The unit is largely funded by Cancer Research UK and is based within the Division of Cancer Therapeutics at The Institute of Cancer Research. Its research strategy is to exploit the vulnerabilities of cancer cells by discovering novel and innovative small-molecule drugs, and accompanying biomarkers, for the personalised treatment of cancer.
The Cancer Research UK Cancer Therapeutics Unit at the ICR has an unrivalled track record in discovering new cancer drugs. It discovered carboplatin – still the global standard of care for patients with a wide range of solid tumours – and more recently abiraterone, approved by NICE in 2012 for use in advanced prostate cancer. Since 2005, the unit has driven the discovery of 20 preclinical drug candidates, and taken nine new drugs into clinical trials. One of those was abiraterone, approved by NICE in 2012 to treat advanced prostate cancer.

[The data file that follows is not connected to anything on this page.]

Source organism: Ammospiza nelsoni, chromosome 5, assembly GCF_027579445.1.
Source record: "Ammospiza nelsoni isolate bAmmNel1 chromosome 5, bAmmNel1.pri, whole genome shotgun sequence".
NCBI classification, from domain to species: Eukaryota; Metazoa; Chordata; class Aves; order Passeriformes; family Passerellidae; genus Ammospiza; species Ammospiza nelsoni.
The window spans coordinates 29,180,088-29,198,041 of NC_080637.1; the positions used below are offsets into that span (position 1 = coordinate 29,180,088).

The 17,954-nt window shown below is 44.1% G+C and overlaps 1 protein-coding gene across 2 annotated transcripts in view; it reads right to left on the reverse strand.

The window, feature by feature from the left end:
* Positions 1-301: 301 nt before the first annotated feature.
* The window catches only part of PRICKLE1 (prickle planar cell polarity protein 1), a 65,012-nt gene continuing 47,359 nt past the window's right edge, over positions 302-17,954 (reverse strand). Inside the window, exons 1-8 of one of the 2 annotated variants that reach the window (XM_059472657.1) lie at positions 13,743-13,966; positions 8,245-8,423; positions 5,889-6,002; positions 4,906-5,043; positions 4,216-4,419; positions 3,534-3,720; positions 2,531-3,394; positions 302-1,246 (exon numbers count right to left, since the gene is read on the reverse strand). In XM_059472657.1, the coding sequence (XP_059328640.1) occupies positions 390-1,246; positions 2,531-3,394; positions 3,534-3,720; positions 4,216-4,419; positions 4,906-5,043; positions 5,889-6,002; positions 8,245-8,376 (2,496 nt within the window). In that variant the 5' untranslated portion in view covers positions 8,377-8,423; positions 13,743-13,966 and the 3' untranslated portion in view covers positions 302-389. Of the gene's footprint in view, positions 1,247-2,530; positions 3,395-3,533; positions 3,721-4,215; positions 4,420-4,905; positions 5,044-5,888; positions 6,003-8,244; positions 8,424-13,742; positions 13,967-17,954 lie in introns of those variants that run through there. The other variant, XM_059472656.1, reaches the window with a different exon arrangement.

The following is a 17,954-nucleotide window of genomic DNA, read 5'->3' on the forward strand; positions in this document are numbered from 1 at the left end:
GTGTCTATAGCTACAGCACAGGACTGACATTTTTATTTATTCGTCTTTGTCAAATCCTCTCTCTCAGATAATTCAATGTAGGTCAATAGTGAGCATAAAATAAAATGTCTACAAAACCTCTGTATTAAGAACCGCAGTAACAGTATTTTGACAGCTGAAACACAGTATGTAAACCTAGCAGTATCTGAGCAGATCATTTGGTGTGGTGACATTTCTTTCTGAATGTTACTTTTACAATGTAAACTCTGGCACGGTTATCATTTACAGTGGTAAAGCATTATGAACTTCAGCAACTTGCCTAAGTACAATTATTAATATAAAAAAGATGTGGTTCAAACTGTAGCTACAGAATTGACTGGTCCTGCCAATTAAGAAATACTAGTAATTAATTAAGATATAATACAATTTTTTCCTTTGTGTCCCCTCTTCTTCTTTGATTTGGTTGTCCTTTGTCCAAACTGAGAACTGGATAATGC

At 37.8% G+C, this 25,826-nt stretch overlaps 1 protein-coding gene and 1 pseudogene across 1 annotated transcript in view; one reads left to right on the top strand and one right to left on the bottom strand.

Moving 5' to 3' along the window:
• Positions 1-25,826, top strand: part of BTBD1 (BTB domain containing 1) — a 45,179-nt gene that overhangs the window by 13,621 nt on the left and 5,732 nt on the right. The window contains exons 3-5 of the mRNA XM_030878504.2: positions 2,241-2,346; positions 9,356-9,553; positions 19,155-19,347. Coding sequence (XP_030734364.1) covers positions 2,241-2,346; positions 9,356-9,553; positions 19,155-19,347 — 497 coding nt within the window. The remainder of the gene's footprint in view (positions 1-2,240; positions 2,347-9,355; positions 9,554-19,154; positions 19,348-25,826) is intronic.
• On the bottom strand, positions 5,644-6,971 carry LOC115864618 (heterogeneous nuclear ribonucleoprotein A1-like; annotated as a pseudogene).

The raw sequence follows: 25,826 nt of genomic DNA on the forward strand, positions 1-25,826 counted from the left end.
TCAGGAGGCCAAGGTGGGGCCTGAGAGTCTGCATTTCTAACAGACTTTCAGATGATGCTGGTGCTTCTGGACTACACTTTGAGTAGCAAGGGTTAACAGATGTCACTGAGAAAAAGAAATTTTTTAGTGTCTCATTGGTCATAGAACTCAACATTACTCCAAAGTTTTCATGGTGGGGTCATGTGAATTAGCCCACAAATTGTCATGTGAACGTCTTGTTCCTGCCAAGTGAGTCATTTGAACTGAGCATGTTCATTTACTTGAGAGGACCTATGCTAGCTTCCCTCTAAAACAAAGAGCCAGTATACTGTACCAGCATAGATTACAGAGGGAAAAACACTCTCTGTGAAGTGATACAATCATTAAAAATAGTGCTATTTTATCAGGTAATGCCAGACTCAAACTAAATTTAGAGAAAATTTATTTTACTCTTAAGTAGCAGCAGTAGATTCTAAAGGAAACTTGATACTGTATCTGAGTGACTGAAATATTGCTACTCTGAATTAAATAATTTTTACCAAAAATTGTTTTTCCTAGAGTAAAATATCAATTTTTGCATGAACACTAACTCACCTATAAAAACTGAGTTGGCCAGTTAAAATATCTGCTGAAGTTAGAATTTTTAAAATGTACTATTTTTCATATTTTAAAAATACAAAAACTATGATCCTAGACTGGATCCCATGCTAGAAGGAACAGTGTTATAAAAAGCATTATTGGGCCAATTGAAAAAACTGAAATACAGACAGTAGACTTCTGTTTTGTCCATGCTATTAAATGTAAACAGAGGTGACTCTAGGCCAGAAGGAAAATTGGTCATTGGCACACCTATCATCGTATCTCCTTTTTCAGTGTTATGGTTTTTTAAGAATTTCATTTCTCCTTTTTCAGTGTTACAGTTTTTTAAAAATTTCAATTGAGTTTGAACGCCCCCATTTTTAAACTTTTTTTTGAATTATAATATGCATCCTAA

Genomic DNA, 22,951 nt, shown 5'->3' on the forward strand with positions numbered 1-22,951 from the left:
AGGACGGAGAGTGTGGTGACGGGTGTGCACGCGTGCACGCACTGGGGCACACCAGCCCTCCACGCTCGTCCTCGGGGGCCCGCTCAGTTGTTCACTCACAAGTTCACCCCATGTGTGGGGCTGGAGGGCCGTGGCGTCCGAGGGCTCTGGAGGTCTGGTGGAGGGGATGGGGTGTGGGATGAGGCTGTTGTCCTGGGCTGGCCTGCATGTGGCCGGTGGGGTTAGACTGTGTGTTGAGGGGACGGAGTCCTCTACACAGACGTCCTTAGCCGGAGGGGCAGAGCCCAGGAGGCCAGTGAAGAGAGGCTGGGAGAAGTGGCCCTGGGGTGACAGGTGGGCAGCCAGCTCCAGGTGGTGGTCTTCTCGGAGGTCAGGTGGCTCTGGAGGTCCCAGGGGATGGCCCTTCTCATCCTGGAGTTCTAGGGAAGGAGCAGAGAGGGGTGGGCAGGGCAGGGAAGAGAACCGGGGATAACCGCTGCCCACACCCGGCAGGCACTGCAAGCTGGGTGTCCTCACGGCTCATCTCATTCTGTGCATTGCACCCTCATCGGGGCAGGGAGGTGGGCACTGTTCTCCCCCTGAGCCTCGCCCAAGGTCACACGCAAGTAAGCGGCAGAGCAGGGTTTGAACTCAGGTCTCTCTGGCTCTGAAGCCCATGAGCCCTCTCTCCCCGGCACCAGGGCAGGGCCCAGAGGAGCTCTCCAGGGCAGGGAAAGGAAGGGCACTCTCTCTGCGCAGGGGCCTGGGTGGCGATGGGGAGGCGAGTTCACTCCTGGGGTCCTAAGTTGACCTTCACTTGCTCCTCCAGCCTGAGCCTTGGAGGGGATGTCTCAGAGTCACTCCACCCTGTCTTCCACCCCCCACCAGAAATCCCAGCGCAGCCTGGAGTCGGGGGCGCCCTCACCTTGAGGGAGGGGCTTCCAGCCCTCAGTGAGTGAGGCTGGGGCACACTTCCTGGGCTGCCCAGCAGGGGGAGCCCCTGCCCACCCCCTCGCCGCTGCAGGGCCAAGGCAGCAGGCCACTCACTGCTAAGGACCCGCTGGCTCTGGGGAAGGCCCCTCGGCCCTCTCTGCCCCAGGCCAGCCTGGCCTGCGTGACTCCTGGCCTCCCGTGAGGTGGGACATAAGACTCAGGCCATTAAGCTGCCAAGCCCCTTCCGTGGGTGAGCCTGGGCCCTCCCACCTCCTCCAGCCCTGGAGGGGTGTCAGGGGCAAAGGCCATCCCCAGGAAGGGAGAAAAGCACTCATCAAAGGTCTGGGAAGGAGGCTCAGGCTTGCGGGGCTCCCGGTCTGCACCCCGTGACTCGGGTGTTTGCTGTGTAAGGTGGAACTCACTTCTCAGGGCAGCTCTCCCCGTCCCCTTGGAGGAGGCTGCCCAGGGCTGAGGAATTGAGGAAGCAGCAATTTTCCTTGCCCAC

The research output of the Cancer Research UK Cancer Therapeutics Unit, and the Drug Development Unit at the ICR and The Royal Marsden, received the American Association for Cancer Research’s 6th Team Science Award in 2012. The AACR citation for this prestigious award said: “This team’s research is an outstanding example of how innovative cancer research conducted by a highly functioning translational team can start with biologic hypotheses and ultimately lead to much-needed cancer therapeutics.”
In December 2015, the ICR was presented with the British Pharmacological Society’s UK Pharmacology on the Map award for institutions that have made a significant contribution to improving human health through drug discovery and pharmacology research.
The unit's Director is Dr Rajesh Chopra. He took over from Professor Paul Workman, who was Director from 1997-2015 and is now the ICR's Chief Executive.
Update 2016-07-21: The number of drug candidates in clinical trials was updated to nine.